Research Fellows Shed Light on Legal and Culinary Practices in Early New York

Despite the logistical and safety challenges presented by the pandemic, two graduate students from the State University at Albany participated in the third annual Women’s History Institute fellowships during the summer of 2020.  

They conducted socially distanced research, enjoyed behind-the-scenes access to Historic Hudson Valley’s (HHV) sites, and consulted frequently with HHV’s Research Librarian Catalina Hannan and Associate Director of Collections Jessa Krick. The HHV team enjoyed hosting the fellows, even in a limited capacity, and sharing in their enthusiasm for history and our manuscript and object collections. 

Elizabeth Turner, the Margaretta (Happy) Rockefeller Fellow, delved into a document that illustrates the legal standing of one woman of means in 1690s New York: Eva DeVries Philipse. Turner contrasted this document—a marriage indenture written at the time of Philipse’s betrothal to Jacobus Van Cortlandt—with an earlier text in the collection of the New-York Historical Society. Her research highlights the treatment of women under Dutch versus English law. 

Property Agreement upon the Marriage of Eva Philipse to Jacobus Van Cortlandt (1690), P 251.
Property Agreement upon the Marriage of Eva Philipse to Jacobus Van Cortlandt (1690), P 251.

Fellow Sara Evenson visited the kitchens at the historic sites where she explored hearth and oven designs. In the HHV library she examined the Beck Market Book, a 1820s-1830s collection of recipes and home remedies. The details about pumpkin contjes, or boiled dumplings that are sliced and fried, caught her eye. Read her blog post to see how a recipe that combines New World ingredients with a traditional Dutch cooking technique reveals the cultural blending at work in early 19th-century New York.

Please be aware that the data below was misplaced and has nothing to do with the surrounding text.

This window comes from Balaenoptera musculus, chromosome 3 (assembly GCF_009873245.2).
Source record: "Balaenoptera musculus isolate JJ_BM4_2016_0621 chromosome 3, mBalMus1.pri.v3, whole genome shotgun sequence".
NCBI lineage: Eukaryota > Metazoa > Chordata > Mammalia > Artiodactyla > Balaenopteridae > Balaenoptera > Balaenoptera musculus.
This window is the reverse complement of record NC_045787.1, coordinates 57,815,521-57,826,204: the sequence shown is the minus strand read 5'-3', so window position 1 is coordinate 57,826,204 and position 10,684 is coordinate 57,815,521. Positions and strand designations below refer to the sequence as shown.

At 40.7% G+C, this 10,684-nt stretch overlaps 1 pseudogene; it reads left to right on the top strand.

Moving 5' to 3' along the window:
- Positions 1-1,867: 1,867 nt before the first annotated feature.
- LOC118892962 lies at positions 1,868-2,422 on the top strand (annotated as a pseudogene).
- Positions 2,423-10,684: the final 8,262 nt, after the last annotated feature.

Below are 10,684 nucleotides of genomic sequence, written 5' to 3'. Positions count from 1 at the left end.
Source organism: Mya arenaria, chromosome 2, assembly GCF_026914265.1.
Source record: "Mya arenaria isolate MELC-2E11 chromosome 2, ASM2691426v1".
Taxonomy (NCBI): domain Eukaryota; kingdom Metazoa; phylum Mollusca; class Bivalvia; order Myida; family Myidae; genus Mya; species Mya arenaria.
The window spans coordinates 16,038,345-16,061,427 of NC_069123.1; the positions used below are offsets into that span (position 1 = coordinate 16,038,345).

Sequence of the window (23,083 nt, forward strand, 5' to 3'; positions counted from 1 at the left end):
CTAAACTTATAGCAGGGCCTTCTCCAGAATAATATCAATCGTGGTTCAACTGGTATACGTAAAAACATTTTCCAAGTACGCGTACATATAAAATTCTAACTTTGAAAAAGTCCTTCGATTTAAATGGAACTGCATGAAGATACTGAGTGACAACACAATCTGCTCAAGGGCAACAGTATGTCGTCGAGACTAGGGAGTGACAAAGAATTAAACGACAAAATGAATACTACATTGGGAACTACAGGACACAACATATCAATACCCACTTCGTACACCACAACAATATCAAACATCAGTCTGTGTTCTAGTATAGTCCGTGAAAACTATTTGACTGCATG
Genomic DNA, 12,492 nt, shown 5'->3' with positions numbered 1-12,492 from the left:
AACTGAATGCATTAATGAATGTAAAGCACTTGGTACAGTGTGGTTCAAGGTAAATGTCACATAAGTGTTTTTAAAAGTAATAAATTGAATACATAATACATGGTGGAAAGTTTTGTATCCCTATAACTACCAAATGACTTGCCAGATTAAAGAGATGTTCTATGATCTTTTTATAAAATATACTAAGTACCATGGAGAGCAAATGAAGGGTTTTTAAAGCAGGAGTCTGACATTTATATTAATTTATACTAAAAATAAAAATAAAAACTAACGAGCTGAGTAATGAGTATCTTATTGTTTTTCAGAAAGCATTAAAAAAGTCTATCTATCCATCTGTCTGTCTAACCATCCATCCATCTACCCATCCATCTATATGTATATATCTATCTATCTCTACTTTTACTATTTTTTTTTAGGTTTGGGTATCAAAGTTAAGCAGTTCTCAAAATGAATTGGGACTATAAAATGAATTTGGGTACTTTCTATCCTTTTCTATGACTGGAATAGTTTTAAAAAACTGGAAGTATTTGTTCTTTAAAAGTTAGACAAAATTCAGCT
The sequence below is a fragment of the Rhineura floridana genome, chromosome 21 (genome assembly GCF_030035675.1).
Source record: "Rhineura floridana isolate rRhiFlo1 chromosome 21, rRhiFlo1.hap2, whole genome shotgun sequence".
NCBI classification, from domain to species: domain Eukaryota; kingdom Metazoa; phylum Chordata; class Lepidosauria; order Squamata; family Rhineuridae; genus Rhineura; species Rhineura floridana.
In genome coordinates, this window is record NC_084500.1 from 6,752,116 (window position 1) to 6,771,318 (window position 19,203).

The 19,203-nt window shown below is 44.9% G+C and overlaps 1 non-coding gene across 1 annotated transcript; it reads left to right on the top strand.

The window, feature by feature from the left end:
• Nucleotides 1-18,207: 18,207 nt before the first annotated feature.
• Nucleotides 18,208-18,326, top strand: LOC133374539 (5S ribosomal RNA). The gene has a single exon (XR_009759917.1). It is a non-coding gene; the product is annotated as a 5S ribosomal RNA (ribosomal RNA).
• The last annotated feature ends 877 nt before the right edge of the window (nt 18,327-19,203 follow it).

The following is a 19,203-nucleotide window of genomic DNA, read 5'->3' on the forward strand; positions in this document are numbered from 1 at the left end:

This receipt book of Ann Stevenson Van Cortlandt, 18th-19th century, was among the manuscript items used by Sara Evenson in 2020.

Previous fellows were inspired by documents related to the Schuyler family, studied the Loyalist connections of Mary Philipse, and re-examined Charlotte Irving’s correspondence with her uncle Washington Irving, among other projects. Read the fellows’ short articles here. Their longer research papers are now part of the HHV Library and archives. 


HHV’s fellows typically spend three to six weeks “in residence” in Westchester gathering material, visiting the sites, examining manuscripts, reading widely in the library, and writing. The fellowships are competitive, and applications are reviewed by a select group of the Women’s History Institute Founding Committee. 

Our fellows for the summer of 2021 participated in a mix of on- and off-site study. A PhD candidate from the University of Minnesota focused on the letters and diaries of the Hoffman and Storrow families—part of Washington Irving’s extensive social network—to examine how women constructed identity through private correspondence. The fellow from Vassar College reviewed a cache of documents (1869-1872) to investigate how changes to the law, and the structure of patriarchy and power in 19th-century New York affected Gertrude Beekman’s divorce. The Beekman family owned land that was part of Philipsburg Manor and had ties to the Van Cortlandt family. 

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